Wednesday, May 29, 2013, 12:43 PM

How Monsanto Applies to Nonagricultural Biotechnology

*Note: This article originally was published by on May 23, 2013.

The facts behind the Supreme Court’s recent ruling in Monsanto v. Bowman are simple enough. Farmers are able to buy soybeans containing Monsanto’s patented glyphosate resistance technology under a license that permits them to plant and grow one generation of crops. Vernon Bowman skirted this program, however, by purchasing commodity soybeans from a grain elevator knowing that the seeds would nonetheless likely contain the very same Monsanto technology. He then planted the seeds, raised crops, and saved seeds from these crops to plant new crops. The Supreme Court held that Bowman’s actions infringed Monsanto’s patents because unlicensed growth of the seeds was a new making of the patented invention. Consequently, the doctrine of patent exhaustion did not provide any defense as to these new seeds.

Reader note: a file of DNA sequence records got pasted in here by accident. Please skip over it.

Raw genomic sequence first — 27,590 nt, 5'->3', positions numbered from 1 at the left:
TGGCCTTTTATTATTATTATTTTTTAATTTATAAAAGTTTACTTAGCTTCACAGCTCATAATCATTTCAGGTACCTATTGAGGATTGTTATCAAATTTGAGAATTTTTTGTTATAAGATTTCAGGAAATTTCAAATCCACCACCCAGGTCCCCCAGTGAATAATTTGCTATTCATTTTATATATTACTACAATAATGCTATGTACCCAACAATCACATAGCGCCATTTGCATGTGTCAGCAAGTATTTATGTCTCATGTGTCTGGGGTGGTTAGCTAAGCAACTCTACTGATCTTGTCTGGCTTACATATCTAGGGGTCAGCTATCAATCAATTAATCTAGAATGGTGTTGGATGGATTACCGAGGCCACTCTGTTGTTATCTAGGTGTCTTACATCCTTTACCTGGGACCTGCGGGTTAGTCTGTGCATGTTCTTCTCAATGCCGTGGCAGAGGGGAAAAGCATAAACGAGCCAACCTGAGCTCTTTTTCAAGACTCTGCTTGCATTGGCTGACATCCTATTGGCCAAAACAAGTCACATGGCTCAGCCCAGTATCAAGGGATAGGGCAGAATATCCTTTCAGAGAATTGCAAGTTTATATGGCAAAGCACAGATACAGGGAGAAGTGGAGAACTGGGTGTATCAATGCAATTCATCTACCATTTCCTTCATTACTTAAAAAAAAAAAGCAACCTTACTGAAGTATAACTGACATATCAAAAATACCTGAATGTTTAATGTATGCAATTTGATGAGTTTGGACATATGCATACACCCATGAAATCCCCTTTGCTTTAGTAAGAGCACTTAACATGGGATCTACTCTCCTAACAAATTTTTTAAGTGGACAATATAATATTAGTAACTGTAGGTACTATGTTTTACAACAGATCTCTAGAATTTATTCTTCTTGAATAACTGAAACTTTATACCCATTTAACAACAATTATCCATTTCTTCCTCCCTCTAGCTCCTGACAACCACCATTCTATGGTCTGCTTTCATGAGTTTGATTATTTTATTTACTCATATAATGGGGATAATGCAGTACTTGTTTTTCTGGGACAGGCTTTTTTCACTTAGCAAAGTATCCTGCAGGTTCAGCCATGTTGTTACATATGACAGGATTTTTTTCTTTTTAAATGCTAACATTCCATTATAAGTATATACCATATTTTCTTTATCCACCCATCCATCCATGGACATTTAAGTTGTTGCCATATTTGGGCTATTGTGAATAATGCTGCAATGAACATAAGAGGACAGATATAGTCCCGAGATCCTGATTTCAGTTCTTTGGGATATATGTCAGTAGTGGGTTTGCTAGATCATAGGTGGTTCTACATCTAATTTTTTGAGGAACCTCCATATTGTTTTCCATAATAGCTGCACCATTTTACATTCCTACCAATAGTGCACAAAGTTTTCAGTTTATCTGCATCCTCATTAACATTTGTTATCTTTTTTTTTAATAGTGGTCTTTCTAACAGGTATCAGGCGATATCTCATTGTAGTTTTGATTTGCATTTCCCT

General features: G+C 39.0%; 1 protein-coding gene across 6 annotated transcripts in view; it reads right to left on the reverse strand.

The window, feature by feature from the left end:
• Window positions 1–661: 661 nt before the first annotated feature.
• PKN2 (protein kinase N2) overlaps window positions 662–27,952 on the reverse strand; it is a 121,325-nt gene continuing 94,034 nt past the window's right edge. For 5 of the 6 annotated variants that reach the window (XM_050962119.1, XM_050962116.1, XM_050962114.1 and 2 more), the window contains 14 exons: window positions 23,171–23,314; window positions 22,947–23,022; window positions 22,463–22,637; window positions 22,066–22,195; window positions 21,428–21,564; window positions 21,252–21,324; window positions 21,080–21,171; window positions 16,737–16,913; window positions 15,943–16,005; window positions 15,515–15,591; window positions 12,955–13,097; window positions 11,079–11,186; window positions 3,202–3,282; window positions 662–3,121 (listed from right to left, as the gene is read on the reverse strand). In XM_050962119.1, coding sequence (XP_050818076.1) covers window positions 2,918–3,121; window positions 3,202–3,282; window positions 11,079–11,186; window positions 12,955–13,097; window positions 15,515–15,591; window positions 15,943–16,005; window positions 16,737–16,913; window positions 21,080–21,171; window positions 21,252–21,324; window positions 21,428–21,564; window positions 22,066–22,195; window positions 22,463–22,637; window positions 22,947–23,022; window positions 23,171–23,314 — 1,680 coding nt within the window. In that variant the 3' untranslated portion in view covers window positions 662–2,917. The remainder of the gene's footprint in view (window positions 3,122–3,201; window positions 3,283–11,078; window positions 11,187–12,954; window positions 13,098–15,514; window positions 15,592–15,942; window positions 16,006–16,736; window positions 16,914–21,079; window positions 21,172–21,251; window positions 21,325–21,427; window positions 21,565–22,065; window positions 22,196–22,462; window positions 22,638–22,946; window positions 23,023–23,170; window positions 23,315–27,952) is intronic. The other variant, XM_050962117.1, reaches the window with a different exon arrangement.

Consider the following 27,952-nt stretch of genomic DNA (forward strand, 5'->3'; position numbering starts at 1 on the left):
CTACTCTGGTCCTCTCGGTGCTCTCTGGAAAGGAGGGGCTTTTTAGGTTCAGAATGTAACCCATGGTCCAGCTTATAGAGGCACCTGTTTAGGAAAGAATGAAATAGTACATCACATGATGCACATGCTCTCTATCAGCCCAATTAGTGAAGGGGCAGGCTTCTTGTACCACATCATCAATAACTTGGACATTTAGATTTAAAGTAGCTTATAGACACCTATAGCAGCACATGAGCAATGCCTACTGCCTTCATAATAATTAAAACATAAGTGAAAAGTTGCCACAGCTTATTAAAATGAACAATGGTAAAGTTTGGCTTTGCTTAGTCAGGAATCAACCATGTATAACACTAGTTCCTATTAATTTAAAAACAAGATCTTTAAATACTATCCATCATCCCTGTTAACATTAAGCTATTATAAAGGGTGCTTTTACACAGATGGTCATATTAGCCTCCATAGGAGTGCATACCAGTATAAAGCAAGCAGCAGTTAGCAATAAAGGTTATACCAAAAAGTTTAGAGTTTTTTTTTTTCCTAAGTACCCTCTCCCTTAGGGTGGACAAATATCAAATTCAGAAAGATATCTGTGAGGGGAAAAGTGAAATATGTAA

This was not a surprising result for the biotechnology industry. The idea that patent rights in seed progeny are not exhausted by the original sale of their “parents” was well established in the United States, and is even codified in the European Biotechnology Directive.

The Court left us with a relatively clear answer regarding the scope of patent exhaustion related to seeds. The use of the purchased, licensed seeds for consumption and/or processing cannot be interfered with by the original seller, as the patent rights on those individual (sold) seeds have been exhausted. The planting and cultivation (i.e., replication) of those seeds, however, can only be done under a license from the patentee. In other words, even though someone sells you a bag of seed, you have no right to plant and grow that seed without a license (although there may be a good argument that the license should be implied in appropriate cases).

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